While not on anyone's dinner table just yet, genetically engineered salmon are just a pen stroke away. GE salmon are being developed by a U.S. company called Aqua Bounty Farms and are preferred for their ability to grow two to four times faster than other farmed salmon:
"The goal of producing faster growing Atlantic Salmon for the commercial food market is well on its way at Aqua Bounty Farms, a research facility located in Fortune, Prince Edward Island, Canada. This experimental hatchery has been injecting growth hormone genes into fertilized salmonid eggs to produce fast growing salmon, trout and Arctic char."
Research at Aqua Bounty Farms, Aqua Bounty Farms webpage.
Research at both Purdue University and The National Academy of Sciences points to the "considerable risks" that genetically engineered (also called "transgenic") fish pose to nearby populations of native fish:
"Purdue University researchers have found that releasing a transgenic fish to the wild could damage native populations even to the point of extinction."
Sigurdson, C. (2000). Transgenic fish could threaten wild populations, Purdue News.
"The committee's review of ecologic principles and empirical data suggests a considerable risk of ecological hazards becoming realized should transgenetic fish or shellfish enter natural systems."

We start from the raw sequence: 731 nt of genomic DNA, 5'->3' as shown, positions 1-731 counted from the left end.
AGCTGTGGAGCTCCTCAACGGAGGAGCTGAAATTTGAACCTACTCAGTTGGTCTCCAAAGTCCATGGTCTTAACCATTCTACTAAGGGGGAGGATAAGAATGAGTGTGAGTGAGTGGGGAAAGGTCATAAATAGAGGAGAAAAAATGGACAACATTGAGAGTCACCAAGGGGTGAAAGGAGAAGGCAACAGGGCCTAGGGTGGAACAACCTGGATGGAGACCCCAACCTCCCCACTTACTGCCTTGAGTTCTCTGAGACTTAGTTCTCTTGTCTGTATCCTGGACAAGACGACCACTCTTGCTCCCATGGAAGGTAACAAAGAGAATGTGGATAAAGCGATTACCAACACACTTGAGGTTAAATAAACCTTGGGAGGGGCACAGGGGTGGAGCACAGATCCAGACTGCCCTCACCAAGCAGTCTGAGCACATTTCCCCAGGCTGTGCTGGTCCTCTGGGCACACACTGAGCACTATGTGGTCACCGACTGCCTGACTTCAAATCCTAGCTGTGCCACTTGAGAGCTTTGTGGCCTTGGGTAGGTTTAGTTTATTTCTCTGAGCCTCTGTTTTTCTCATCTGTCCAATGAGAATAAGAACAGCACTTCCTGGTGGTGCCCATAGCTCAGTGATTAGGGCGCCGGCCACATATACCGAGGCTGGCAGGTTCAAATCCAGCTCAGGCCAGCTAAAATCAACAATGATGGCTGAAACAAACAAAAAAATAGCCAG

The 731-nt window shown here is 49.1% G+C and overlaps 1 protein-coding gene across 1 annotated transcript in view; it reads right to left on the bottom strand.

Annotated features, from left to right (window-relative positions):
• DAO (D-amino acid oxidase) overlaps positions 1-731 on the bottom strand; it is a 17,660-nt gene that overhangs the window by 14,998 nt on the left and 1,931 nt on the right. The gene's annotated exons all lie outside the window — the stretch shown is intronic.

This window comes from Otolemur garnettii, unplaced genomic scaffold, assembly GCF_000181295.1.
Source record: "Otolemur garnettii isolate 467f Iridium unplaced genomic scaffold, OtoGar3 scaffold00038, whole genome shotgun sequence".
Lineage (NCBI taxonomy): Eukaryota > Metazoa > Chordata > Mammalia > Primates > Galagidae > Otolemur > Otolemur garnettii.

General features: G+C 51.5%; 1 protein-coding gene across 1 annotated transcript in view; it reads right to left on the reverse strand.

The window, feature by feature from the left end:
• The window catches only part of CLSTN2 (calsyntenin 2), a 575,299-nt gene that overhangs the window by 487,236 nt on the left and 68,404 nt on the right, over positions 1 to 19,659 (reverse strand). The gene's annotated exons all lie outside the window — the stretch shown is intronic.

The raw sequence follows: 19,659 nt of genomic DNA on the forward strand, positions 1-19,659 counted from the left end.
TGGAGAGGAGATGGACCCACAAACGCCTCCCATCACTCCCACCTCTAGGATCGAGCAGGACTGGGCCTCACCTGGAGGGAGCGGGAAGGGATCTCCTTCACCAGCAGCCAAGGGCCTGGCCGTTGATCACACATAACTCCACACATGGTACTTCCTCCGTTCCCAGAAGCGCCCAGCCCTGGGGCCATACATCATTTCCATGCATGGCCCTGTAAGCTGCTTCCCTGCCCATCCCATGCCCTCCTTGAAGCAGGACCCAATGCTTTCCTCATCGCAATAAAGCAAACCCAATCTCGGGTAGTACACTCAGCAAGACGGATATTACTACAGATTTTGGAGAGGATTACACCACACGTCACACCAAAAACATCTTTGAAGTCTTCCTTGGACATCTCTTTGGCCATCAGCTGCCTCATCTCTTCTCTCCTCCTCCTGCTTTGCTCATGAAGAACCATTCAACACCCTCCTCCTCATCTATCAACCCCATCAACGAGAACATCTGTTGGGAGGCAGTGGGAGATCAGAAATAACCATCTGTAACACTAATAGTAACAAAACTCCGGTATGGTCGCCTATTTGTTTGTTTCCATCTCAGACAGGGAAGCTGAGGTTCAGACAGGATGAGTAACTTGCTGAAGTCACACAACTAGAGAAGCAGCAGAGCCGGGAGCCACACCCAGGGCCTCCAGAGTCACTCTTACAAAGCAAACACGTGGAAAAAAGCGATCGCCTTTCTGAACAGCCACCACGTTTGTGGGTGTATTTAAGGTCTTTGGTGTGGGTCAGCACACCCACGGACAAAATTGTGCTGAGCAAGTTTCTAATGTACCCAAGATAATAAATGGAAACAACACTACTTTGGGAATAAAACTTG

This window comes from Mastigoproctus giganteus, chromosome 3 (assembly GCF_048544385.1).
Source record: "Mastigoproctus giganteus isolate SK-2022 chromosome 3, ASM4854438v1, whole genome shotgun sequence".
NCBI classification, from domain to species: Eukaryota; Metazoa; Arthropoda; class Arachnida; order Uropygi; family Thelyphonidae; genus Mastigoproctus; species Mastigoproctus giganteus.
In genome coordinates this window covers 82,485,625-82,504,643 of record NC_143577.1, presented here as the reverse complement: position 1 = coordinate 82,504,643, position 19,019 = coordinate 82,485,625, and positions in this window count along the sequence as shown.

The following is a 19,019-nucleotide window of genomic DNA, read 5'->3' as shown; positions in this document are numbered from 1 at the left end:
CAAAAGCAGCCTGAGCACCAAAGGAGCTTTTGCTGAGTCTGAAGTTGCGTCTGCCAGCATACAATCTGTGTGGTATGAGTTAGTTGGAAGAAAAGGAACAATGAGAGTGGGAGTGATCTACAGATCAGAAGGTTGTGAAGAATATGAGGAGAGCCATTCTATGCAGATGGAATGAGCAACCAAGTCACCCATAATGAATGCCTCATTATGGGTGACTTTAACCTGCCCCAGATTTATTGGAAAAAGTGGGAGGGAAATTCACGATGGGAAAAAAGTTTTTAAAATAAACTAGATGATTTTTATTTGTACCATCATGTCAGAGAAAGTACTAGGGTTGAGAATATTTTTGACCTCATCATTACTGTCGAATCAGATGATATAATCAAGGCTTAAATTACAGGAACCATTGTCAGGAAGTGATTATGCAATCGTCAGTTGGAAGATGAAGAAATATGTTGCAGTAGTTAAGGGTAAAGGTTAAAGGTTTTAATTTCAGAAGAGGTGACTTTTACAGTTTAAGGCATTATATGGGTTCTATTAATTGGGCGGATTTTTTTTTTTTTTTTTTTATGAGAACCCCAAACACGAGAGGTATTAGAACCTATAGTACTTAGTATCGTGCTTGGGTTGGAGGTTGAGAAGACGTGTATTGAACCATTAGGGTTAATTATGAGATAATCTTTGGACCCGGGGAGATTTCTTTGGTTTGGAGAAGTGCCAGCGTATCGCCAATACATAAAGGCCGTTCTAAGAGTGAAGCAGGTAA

Board on Life Sciences (2002). Animal Biotechnology: Science Based Concerns, The National Academy of Sciences.
There is little doubt that transgenetic fish will, if raised, escape to the surrounding waters. Estimates of farmed salmon escapees in British Columbia total at least 400,000 fish from 1991 to 2001:
"According to the Canadian government, in the past decade nearly 400,000 farm-raised Atlantics escaped into British Columbia waters and began competing with wild species for food and habitat. (That number relies primarily on escapes reported by fish farmers; environmentalists put the actual figure closer to 1 million.)"
Barcott, B. (2001). Aquaculture's Troubled Harvest, Mother Jones, November/December.
Responding to consumer concerns, more than 200 grocers, restaurants, and seafood distributors have pledged not to purchase or sell genetically engineered fish:
"'If my patrons don't want genetically engineered fish, then I certainly don't want to serve it. My customers congratulate me for signing the pledge,' said Todd Gray, award-winning chef/owner of Equinox restaurant in Washington, DC."
Press Release (2002). 'Stop the Commercialization of Genetically Engineered Fish,' Say over 200 Grocers, Restaurants and Seafood Distributors, Center for Food Safety, Clean Water Action, Friends of the Earth, 18 September.
The Food and Drug Administration is currently considering an application by Aqua Bounty Farms to permit sales of genetically engineered salmon:
"If the application is approved, salmon would become the first genetically modified animal allowed onto American dinner plates, where it would sit alongside genetically engineered corn and potatoes, which have been available for several years."
Burros, M. (2002). Chefs Join Campaign Against Altered Fish, New York Times, 18 September.